Gospel lessons for dummies



Two things you should know about the road where I live.

It’s so narrow that Amy Adams couldn’t fit through it without a pair of pilot cars and “over-sized load” signs. And if the tight fit wasn’t enough to make a new driver cry, somebody decided that this road designed for the Lollipop Guild crowd needed a set of S curves.

It was the first thing my neighbors told me about when I got there. Stay out of our snacks and watch out for the S curves.

“How do I get through it,” I asked nervously.

“Follow the sign, go slow and stay to the right.”

I didn’t believe the  yellow sign when I saw it at first. I thought it was cute how slow these country bumpkins wanted me to go.

I’m supposed to go 5 mph? Tectonic plates shift faster than that.

Keep right, the sign said.

And then I went around the curves the first time. And I then I imagined another truck meeting me somewhere in the middle, resulting in the use of a spatula to get scrape my Camry off his grill.

So I was so careful at first, driving like a grandma during rush hour. I inched along while hugging the right each time, no matter how stupid the neighbors thought I looked.

Each day as nothing happened, it got easier to go a little  faster, to move inch-by-inch toward the center.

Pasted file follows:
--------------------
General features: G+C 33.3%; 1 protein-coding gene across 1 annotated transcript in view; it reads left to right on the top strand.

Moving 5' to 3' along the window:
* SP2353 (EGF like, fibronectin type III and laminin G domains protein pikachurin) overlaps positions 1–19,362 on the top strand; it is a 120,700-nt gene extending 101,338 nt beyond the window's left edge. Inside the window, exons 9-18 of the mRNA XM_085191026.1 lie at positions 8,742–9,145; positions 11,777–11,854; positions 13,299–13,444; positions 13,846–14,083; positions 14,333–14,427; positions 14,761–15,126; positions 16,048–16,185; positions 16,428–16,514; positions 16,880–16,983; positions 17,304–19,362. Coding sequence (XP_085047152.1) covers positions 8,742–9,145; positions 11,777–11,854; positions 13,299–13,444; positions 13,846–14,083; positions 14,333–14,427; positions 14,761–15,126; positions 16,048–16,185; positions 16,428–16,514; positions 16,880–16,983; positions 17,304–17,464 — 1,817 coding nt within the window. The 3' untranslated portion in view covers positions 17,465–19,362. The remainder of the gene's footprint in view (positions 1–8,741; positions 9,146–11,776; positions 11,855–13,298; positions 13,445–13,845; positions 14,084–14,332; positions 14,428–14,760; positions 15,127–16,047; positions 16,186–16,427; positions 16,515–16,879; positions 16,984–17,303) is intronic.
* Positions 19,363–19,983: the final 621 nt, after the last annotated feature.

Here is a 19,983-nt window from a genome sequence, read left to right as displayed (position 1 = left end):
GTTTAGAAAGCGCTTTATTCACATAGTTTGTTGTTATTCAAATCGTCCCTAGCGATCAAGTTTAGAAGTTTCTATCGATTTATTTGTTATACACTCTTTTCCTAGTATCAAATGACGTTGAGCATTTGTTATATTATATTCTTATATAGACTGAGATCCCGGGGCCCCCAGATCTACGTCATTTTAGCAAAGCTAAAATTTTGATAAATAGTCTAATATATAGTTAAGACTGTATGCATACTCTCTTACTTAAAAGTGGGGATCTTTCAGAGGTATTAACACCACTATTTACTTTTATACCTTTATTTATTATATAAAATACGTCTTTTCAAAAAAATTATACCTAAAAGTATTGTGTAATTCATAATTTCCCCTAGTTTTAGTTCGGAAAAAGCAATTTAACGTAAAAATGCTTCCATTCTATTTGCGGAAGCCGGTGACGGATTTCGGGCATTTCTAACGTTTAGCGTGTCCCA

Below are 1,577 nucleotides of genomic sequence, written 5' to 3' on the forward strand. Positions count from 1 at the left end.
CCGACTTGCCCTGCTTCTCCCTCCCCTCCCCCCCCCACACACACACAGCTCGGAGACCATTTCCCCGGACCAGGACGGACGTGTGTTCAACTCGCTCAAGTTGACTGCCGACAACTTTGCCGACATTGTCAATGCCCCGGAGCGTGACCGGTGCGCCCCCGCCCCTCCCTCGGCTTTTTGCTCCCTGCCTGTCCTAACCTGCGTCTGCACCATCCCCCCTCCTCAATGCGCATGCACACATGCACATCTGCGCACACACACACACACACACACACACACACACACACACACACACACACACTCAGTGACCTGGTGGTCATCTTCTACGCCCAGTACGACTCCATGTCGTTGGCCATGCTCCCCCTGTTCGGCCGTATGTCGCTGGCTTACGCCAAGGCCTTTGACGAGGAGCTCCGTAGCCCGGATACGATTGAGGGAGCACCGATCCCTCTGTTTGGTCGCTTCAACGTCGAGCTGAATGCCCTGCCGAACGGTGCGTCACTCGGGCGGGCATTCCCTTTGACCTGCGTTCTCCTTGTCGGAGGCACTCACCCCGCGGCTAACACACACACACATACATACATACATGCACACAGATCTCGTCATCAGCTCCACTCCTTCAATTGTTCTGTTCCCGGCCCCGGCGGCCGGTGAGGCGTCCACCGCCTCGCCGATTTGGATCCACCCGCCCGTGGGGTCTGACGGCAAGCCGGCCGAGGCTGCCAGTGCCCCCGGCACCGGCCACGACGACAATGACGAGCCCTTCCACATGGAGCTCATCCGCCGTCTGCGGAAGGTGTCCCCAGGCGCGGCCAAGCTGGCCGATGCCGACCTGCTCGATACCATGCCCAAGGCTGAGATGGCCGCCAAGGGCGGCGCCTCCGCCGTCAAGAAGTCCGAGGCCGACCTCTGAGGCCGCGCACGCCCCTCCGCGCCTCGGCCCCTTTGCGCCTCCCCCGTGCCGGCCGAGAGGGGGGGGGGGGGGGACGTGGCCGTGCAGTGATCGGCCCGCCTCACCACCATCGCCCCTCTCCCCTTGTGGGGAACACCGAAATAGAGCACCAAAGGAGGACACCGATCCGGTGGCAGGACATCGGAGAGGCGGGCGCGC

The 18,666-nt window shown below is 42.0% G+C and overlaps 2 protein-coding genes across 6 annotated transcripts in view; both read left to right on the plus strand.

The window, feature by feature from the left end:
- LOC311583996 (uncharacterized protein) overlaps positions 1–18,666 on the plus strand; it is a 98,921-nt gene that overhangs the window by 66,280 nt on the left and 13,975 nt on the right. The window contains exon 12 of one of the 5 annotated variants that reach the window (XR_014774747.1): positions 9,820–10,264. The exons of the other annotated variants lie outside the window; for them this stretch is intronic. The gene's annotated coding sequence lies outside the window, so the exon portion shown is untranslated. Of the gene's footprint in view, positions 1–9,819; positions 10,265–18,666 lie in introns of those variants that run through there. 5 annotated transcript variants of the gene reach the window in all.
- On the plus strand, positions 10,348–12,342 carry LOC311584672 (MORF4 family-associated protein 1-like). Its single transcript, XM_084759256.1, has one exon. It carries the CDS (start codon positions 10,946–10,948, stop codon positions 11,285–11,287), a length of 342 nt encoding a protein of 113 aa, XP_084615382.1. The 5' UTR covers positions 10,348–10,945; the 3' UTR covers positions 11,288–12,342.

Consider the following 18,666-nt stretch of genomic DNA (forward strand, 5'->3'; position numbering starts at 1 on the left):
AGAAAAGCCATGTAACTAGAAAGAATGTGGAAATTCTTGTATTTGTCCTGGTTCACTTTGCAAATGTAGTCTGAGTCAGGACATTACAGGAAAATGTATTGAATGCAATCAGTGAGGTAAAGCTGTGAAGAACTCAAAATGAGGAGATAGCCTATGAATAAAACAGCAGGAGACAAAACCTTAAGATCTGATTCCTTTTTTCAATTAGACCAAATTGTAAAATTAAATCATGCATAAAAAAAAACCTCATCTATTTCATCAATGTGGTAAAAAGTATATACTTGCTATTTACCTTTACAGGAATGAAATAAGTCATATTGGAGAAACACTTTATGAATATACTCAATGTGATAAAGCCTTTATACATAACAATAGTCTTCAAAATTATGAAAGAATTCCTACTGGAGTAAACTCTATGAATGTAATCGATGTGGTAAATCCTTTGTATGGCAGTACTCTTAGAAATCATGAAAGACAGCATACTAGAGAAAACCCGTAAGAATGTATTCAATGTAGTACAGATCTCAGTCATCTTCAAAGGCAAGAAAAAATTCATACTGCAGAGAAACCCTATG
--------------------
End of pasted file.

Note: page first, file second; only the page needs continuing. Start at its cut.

Then I could feel a tiny alarm go off in my head, warning me to be careful. And I slowed down again, not wanting to be that guy who took one head on for State Farm.

Each day on my way to work, I couldn’t help but think this could be a chapter from “Object Lessons for Dummies — The Mike Henneke Edition.”

It must have been one of those times when I heard this from Thomas S. Monson.

The Prophet Joseph declared, “Happiness is the object and design of our existence; and will be the end thereof, if we pursue the path that leads to it; and this path is virtue, uprightness, faithfulness, holiness, and keeping all the commandments of God.” 5

Let us walk these clearly defined paths. To help us do so we can follow the shortest sermon in the world. It can be found on a common traffic sign. It reads, “Keep Right.” (Priesthood session, Aprill 1999 General Conference.)

I bet he got that from my old, yellow sign.